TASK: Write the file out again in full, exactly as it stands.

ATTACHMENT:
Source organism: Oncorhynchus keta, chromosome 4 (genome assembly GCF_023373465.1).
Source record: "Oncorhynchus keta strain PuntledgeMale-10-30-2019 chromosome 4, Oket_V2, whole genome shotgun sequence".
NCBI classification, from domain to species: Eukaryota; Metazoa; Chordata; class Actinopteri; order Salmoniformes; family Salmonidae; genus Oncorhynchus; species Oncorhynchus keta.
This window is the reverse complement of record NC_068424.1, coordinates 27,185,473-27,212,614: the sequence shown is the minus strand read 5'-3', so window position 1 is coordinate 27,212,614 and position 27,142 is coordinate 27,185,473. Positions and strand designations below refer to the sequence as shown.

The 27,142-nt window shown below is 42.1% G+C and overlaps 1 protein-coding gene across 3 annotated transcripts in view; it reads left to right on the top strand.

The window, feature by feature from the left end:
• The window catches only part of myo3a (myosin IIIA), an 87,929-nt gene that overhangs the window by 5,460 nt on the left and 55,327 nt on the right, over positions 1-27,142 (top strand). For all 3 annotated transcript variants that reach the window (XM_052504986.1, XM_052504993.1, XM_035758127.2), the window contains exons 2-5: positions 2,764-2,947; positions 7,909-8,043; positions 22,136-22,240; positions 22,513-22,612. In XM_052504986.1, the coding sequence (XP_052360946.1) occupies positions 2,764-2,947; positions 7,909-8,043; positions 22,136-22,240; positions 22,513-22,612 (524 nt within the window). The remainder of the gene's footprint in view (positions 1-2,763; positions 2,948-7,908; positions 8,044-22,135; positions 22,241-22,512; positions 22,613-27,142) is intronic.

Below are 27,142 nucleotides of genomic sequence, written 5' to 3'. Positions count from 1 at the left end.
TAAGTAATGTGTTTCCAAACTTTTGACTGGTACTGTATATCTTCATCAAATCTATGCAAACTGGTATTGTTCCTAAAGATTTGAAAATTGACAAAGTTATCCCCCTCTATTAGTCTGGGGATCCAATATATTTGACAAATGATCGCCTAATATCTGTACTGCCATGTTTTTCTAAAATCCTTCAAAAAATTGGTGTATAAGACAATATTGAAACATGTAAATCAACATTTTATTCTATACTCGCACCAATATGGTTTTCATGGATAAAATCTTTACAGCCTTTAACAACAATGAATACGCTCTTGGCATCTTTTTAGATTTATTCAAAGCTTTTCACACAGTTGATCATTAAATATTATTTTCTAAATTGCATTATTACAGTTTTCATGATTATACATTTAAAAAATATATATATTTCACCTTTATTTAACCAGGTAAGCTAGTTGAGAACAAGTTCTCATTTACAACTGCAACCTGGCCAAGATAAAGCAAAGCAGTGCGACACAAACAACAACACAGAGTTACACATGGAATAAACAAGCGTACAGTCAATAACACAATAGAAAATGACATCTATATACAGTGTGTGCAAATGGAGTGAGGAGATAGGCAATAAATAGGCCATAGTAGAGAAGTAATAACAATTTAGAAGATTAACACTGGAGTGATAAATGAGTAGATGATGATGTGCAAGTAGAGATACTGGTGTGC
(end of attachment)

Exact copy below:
Source organism: Oncorhynchus keta, chromosome 4 (genome assembly GCF_023373465.1).
Source record: "Oncorhynchus keta strain PuntledgeMale-10-30-2019 chromosome 4, Oket_V2, whole genome shotgun sequence".
NCBI classification, from domain to species: Eukaryota; Metazoa; Chordata; class Actinopteri; order Salmoniformes; family Salmonidae; genus Oncorhynchus; species Oncorhynchus keta.
This window is the reverse complement of record NC_068424.1, coordinates 27,185,473-27,212,614: the sequence shown is the minus strand read 5'-3', so window position 1 is coordinate 27,212,614 and position 27,142 is coordinate 27,185,473. Positions and strand designations below refer to the sequence as shown.

The 27,142-nt window shown below is 42.1% G+C and overlaps 1 protein-coding gene across 3 annotated transcripts in view; it reads left to right on the top strand.

The window, feature by feature from the left end:
• The window catches only part of myo3a (myosin IIIA), an 87,929-nt gene that overhangs the window by 5,460 nt on the left and 55,327 nt on the right, over positions 1-27,142 (top strand). For all 3 annotated transcript variants that reach the window (XM_052504986.1, XM_052504993.1, XM_035758127.2), the window contains exons 2-5: positions 2,764-2,947; positions 7,909-8,043; positions 22,136-22,240; positions 22,513-22,612. In XM_052504986.1, the coding sequence (XP_052360946.1) occupies positions 2,764-2,947; positions 7,909-8,043; positions 22,136-22,240; positions 22,513-22,612 (524 nt within the window). The remainder of the gene's footprint in view (positions 1-2,763; positions 2,948-7,908; positions 8,044-22,135; positions 22,241-22,512; positions 22,613-27,142) is intronic.

Below are 27,142 nucleotides of genomic sequence, written 5' to 3'. Positions count from 1 at the left end.
TAAGTAATGTGTTTCCAAACTTTTGACTGGTACTGTATATCTTCATCAAATCTATGCAAACTGGTATTGTTCCTAAAGATTTGAAAATTGACAAAGTTATCCCCCTCTATTAGTCTGGGGATCCAATATATTTGACAAATGATCGCCTAATATCTGTACTGCCATGTTTTTCTAAAATCCTTCAAAAAATTGGTGTATAAGACAATATTGAAACATGTAAATCAACATTTTATTCTATACTCGCACCAATATGGTTTTCATGGATAAAATCTTTACAGCCTTTAACAACAATGAATACGCTCTTGGCATCTTTTTAGATTTATTCAAAGCTTTTCACACAGTTGATCATTAAATATTATTTTCTAAATTGCATTATTACAGTTTTCATGATTATACATTTAAAAAATATATATATTTCACCTTTATTTAACCAGGTAAGCTAGTTGAGAACAAGTTCTCATTTACAACTGCAACCTGGCCAAGATAAAGCAAAGCAGTGCGACACAAACAACAACACAGAGTTACACATGGAATAAACAAGCGTACAGTCAATAACACAATAGAAAATGACATCTATATACAGTGTGTGCAAATGGAGTGAGGAGATAGGCAATAAATAGGCCATAGTAGAGAAGTAATAACAATTTAGAAGATTAACACTGGAGTGATAAATGAGTAGATGATGATGTGCAAGTAGAGATACTGGTGTGC